I spoke with my parents about my desire to be baptized. My father, a man also wary of organized religion, did not forbid it, but strongly encouraged me to wait upon such a weighty decision, perhaps until I was a little older. I did not argue, or even disagree. I felt no urgency to be baptized; I merely felt that I knew which way the truth lay for me. I was very much drawn to the ideas, not necessarily the efficacy of the ordinances the church could offer, and so I did not feel much lost. I merely kept reading the Book of Mormon, loving much of the doctrine I found there. I knew that I could call to ask any number of friendly people for a ride to church, and if they had called me I would almost certainly have accepted. But I was haunted by the voice of my old boyfriend blessing the sacrament. Although it was over a year since we had broken up, I still missed him more than I liked to admit, and yearned to hear that voice. I was very wary of mixing a weighty matter of eternal truth with the desire to see an old boyfriend, so I was reluctant to take initiative to attend church and muddy the waters in my mind. So I studied on my own, content.
The summer of 1994 before my senior year of high school, I attended a month-long summer program for several hundred high school kids at the University of Richmond. You can imagine the social chaos and stress as hundreds of teenagers simultaneously tried to define themselves to each other. I was overwhelmed and annoyed, unsure of how or where I wanted to fit in and sorry I couldn’t seem to rise above the social Darwinism of high school. I felt alone, and retreated to safety of ideas, books, and the library, where I found the Encyclopedia of Mormonism. Again, I was immersed in the ideas and doctrine that I loved, but now without the friendly but awkward 19-year-old intermediaries in a white shirts and ties. I spent much of my free time there reading, and felt a reawakening of my desire to actually join myself to this church. Someone’s parents had arranged for a shuttle to take Mormon kids to church on Sundays during this program, so I was able to attend church again for four weeks. My attendance at that ward is the first time I remember feeling the spirit at a church meeting.I knew this was where I wanted to be.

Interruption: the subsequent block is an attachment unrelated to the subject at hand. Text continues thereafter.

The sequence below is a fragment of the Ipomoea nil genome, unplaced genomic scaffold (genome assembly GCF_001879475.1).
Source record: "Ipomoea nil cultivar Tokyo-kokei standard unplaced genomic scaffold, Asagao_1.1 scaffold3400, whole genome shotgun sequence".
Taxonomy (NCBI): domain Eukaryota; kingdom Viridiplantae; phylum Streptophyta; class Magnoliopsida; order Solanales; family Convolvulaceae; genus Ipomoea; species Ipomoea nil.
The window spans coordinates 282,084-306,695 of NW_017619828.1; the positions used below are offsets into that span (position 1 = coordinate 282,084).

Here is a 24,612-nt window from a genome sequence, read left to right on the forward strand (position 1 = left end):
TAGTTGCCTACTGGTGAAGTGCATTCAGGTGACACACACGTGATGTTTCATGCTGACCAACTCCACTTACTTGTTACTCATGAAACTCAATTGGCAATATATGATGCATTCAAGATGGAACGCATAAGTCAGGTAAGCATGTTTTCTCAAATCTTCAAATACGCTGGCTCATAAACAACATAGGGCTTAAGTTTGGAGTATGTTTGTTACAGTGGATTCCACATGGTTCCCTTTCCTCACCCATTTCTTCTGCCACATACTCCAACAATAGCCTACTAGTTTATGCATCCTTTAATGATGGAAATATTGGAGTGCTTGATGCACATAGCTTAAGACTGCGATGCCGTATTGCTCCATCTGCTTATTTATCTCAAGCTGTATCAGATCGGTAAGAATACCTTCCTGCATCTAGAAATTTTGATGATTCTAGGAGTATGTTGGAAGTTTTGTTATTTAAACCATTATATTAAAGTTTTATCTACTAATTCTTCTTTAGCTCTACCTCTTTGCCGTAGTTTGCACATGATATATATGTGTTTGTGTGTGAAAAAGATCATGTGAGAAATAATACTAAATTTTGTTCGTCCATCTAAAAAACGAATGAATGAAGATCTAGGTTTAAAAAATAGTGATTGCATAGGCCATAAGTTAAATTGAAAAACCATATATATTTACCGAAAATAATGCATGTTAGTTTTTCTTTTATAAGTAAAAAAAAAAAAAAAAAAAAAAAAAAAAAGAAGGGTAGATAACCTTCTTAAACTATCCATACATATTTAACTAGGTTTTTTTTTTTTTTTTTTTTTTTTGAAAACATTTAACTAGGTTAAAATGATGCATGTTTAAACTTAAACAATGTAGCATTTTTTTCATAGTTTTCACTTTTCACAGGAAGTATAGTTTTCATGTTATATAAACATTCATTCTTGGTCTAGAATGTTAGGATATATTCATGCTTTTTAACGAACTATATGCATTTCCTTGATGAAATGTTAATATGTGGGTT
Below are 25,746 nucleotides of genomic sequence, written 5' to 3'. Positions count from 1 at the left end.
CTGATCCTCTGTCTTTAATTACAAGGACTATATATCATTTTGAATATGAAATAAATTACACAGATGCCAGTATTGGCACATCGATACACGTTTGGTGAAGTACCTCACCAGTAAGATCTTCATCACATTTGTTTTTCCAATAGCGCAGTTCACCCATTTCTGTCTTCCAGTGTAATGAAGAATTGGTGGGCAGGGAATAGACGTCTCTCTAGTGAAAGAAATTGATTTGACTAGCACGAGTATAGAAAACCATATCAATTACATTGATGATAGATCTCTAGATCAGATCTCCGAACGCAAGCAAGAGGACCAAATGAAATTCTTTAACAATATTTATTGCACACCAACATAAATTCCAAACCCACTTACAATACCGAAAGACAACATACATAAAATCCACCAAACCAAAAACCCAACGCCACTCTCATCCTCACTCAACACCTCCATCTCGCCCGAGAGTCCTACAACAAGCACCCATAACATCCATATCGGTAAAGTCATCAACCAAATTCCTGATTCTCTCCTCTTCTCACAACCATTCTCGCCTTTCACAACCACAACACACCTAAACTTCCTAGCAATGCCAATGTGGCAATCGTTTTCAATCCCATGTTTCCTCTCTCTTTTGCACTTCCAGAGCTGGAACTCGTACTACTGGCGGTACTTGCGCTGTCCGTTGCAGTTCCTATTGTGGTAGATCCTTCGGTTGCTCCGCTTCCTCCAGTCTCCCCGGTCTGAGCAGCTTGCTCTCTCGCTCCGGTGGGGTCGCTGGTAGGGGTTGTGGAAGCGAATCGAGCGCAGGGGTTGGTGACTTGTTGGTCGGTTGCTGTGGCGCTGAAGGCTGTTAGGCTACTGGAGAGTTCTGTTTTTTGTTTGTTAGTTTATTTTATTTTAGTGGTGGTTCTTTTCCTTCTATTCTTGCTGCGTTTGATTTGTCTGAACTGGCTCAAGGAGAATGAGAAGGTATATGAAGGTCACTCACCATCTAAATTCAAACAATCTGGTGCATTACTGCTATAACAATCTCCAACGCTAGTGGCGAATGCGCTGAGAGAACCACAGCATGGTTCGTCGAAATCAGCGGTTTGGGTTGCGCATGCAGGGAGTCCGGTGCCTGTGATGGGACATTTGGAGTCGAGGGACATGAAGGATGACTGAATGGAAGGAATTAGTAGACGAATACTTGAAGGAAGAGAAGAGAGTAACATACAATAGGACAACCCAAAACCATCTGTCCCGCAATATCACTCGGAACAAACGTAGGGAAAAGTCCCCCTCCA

Upon returning home, I received my driver’s license and the use of a car, and was thus free to again attend church without relying on other ward members. I started going to church, and even early morning Seminary where we studied the Book of Mormon. But the feeling grew within me that I should make this official and actually be baptized into the church, so I spoke with my father again, asking if I could now be baptized. He said it would be fine if I was sure this was what I wanted. The next Sunday I mentioned to my friend Laura that I was going to be baptized, and to my surprise she was ecstatic. What seemed to me a mere gesture, she recognized for a covenant, and insisted we go tell the missionaries right away. The missionaries in our ward, both different from those who had taught me the original discussions, almost fell over, one exclaiming that this was the best day of his entire mission. We set a baptism date for two Saturdays from then, and a time for them to begin teaching me the discussions again.
My baptism day came without much of the indecision and difficulty that seems to plague many converts. I was excited and happy, especially that my family could be there with me. To my friend Trevor, now on a mission to Chile, I wrote, “Being confirmed was incredible. I have never felt the spirit so strongly. I thought I was going to float away I felt so light.”
And so it began, my journey in this church. The lightness sometimes returns, the confirmation that all is well and that I am, in deed, drawing closer to God. My start, inevitably, is mingled with the many experiences of being fourteen, fifteen, and sixteen years old; the wonder, the sincerity, the arrogance, the insecurities. I am grateful that at such a precarious time in my life, full of so many crossroads, God reached out in small but real ways to start me down such a blessed path, so full of growth and joy and hope.